By Katie Land, news editor
Oakland University’s Honors College is all about exploring new areas – in research, between academics, and across the globe. All three concepts were combined this October, when the HC virtually brought together professors from around the world for the first-ever Global Creative Writing Hangout.
The event was the widest-spread, live video gathering of creative writing professors and researchers to date, and united academics from diverse countries including the United States, China, Pakistan, the Netherlands, Australia, New Zealand, and the United Kingdom.
“This was the first time ever that creative writers and creative writing professors had been linked in this way, around the world, to talk about how creative writing happens, what we know about creative writing, how we can research the way creative writing works, and what it produces,” said Graeme Harper, dean of OU’s Honors College.
Rooted at Oakland, the global hangout lasted just on 2 hours, which meant that some participants in the United Kingdom and the Netherlands were still awake and participating at 3 a.m. The event was so successful, most participants wanted to continue the discussion later into the night and early morning.
This type of global collaboration points toward an exciting future for education, according to Dr. Harper.
“Here we are at the very edge of a revolution! Understanding global education means understanding the truly transglobal context of the world in which we live - meaning a world made up of all kinds of journeys and exchanges. One of the keys to this is to create hubs of interaction, and Oakland is ideally placed to do that because it has a strong aspirational sense and an ability to move between its areas of knowledge very openly and easily,” he explained.
“Transglobal education – meaning education that transcends older limitations of location – involves real time exchanges that are not simply massive open online courses, many of which are already outmoded and kind of dull – but actual human real-time connections at the person-to-person. And we can build both research and teaching leadership that way.”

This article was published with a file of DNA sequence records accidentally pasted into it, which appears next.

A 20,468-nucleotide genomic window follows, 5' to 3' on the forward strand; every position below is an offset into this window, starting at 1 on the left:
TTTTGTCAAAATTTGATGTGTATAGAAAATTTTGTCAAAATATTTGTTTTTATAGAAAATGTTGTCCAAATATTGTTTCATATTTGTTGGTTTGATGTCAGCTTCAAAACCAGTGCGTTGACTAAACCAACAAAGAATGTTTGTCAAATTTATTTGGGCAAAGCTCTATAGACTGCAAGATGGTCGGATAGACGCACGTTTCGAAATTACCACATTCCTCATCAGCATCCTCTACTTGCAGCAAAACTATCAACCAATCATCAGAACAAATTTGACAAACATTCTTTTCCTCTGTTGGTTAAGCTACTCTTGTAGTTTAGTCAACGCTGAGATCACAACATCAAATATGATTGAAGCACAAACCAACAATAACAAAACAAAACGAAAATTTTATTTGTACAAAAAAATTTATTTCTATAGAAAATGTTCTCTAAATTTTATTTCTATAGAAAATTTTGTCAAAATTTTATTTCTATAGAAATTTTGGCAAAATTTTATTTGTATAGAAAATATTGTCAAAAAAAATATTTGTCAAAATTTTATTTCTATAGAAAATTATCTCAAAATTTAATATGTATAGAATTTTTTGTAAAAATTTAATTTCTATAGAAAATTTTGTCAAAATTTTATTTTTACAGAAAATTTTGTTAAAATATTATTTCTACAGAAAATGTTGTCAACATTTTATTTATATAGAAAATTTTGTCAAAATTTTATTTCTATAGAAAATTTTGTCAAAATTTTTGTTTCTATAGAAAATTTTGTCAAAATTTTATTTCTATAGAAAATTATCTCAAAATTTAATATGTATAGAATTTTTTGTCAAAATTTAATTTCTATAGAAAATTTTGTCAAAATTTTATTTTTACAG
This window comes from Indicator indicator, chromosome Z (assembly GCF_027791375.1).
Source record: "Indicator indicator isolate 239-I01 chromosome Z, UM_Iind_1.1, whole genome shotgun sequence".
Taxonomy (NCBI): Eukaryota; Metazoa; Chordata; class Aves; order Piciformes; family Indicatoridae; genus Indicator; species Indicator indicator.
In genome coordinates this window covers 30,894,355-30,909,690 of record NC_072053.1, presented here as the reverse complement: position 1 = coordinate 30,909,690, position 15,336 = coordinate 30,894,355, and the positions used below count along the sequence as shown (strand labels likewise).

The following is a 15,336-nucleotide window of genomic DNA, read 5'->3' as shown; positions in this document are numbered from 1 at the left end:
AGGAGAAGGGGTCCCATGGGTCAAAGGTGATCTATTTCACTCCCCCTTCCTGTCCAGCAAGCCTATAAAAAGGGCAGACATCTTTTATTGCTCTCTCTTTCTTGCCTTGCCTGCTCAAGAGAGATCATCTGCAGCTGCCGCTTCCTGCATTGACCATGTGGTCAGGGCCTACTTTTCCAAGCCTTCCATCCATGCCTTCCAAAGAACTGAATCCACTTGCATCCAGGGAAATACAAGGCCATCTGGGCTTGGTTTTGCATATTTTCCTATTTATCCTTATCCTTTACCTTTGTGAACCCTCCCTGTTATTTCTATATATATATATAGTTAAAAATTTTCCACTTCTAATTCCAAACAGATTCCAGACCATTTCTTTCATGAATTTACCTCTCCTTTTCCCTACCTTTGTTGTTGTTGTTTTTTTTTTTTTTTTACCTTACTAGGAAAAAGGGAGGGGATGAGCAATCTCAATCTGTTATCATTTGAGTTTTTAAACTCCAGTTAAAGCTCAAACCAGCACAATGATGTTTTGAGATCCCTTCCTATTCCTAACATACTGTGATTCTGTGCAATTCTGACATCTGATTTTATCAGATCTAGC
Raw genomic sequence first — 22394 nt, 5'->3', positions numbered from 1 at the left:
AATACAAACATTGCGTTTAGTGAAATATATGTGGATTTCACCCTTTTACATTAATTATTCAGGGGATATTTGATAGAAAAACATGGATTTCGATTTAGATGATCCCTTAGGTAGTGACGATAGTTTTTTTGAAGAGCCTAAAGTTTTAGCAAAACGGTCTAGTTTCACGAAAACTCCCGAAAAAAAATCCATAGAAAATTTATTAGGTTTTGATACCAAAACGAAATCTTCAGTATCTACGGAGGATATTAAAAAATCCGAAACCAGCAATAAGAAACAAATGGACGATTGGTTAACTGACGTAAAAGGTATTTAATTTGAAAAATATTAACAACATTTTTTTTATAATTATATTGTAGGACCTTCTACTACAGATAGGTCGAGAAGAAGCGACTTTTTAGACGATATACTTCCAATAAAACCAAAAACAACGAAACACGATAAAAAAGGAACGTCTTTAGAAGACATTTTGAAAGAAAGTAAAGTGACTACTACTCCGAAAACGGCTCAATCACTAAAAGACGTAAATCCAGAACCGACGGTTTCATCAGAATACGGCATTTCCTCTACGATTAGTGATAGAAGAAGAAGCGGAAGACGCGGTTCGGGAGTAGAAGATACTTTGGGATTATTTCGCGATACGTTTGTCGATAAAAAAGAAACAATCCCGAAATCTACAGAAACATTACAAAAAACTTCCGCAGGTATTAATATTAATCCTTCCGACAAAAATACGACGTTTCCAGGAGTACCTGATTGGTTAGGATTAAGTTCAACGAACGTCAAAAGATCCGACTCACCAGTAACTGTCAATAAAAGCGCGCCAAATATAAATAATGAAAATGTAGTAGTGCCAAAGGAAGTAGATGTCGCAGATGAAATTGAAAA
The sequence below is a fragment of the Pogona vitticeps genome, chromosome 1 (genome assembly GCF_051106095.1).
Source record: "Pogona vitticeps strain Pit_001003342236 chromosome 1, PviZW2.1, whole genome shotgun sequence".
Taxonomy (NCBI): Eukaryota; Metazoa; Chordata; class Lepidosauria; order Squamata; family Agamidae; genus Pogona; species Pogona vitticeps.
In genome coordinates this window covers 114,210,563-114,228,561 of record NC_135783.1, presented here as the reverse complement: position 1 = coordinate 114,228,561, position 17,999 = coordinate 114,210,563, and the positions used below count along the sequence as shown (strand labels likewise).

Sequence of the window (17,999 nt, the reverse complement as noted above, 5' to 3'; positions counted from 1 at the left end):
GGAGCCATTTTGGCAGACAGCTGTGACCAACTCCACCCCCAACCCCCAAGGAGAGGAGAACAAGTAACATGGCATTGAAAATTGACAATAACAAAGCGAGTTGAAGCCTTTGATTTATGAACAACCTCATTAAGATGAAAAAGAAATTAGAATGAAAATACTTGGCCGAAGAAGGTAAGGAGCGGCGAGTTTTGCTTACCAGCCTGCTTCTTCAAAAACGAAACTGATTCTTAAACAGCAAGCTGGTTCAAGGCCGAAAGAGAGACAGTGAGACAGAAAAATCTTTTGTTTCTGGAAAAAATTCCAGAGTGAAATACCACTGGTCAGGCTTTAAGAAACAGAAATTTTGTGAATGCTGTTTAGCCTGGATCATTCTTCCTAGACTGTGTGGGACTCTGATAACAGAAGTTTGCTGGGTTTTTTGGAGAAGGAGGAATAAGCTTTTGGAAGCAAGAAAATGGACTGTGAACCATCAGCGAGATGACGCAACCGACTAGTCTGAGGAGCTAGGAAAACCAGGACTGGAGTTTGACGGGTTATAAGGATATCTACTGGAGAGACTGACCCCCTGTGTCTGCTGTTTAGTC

Topics for the hangout ranged from general concepts of exploration, how to explore, the impact of discovery and the results of exploration, down to how those ideas affect creative writing education.
“The potential for globally-linked discussions is now huge, and what I would call "real time research" is something that we have not yet taken advantage of,” Dr. Harper said. “With technology improving globally we can now also reach countries we could not formerly reach. And in many ways technology servicing of underdeveloped areas is just as important as other kind of service in these areas - because knowledge can improve well-being.”
The event was conducted through Google Hangout, and was supported by New Writing: the International Journal for the Practice and Theory of Creative Writing and by the International Center for Creative Writing Research.
Dr. Harper plans to build on the success of the global hangout by hosting the largest ever Creative Writing World Symposium this winter. It will run from 7 a.m. to 7 p.m. on Saturday, Feb. 15, 2014, and will link all over the world. Creative Writing professors from across the country will participate live at OU, and links to Japan, Korea, Australia, Pakistan, India, Malaysia, China, South Africa, United Kingdom, continental Europe, New Zealand, Iceland and more are in the works.
For more information about research, programs, courses and events through Oakland’s Honors College, view the website at oakland.edu/hc
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